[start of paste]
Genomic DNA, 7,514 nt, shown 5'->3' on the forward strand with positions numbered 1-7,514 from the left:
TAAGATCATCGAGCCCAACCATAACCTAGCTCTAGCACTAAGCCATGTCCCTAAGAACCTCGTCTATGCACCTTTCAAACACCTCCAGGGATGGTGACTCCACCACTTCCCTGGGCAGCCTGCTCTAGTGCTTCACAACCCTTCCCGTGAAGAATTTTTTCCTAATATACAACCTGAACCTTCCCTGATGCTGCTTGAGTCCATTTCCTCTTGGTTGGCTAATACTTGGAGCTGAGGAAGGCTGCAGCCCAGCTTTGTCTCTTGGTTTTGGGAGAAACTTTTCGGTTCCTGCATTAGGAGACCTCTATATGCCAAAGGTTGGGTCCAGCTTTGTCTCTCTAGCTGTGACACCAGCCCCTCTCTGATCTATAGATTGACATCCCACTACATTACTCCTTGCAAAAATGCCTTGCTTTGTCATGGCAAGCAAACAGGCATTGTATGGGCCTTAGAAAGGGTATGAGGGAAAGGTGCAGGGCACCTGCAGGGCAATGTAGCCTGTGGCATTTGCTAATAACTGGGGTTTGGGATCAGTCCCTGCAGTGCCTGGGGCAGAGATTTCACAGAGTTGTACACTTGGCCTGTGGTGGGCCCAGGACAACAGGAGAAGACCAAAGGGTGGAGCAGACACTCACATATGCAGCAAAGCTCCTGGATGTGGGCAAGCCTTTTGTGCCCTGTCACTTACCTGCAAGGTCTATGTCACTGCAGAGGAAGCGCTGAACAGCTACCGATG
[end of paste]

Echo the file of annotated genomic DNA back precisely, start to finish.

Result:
Genomic DNA, 7,514 nt, shown 5'->3' on the forward strand with positions numbered 1-7,514 from the left:
TAAGATCATCGAGCCCAACCATAACCTAGCTCTAGCACTAAGCCATGTCCCTAAGAACCTCGTCTATGCACCTTTCAAACACCTCCAGGGATGGTGACTCCACCACTTCCCTGGGCAGCCTGCTCTAGTGCTTCACAACCCTTCCCGTGAAGAATTTTTTCCTAATATACAACCTGAACCTTCCCTGATGCTGCTTGAGTCCATTTCCTCTTGGTTGGCTAATACTTGGAGCTGAGGAAGGCTGCAGCCCAGCTTTGTCTCTTGGTTTTGGGAGAAACTTTTCGGTTCCTGCATTAGGAGACCTCTATATGCCAAAGGTTGGGTCCAGCTTTGTCTCTCTAGCTGTGACACCAGCCCCTCTCTGATCTATAGATTGACATCCCACTACATTACTCCTTGCAAAAATGCCTTGCTTTGTCATGGCAAGCAAACAGGCATTGTATGGGCCTTAGAAAGGGTATGAGGGAAAGGTGCAGGGCACCTGCAGGGCAATGTAGCCTGTGGCATTTGCTAATAACTGGGGTTTGGGATCAGTCCCTGCAGTGCCTGGGGCAGAGATTTCACAGAGTTGTACACTTGGCCTGTGGTGGGCCCAGGACAACAGGAGAAGACCAAAGGGTGGAGCAGACACTCACATATGCAGCAAAGCTCCTGGATGTGGGCAAGCCTTTTGTGCCCTGTCACTTACCTGCAAGGTCTATGTCACTGCAGAGGAAGCGCTGAACAGCTACCGATG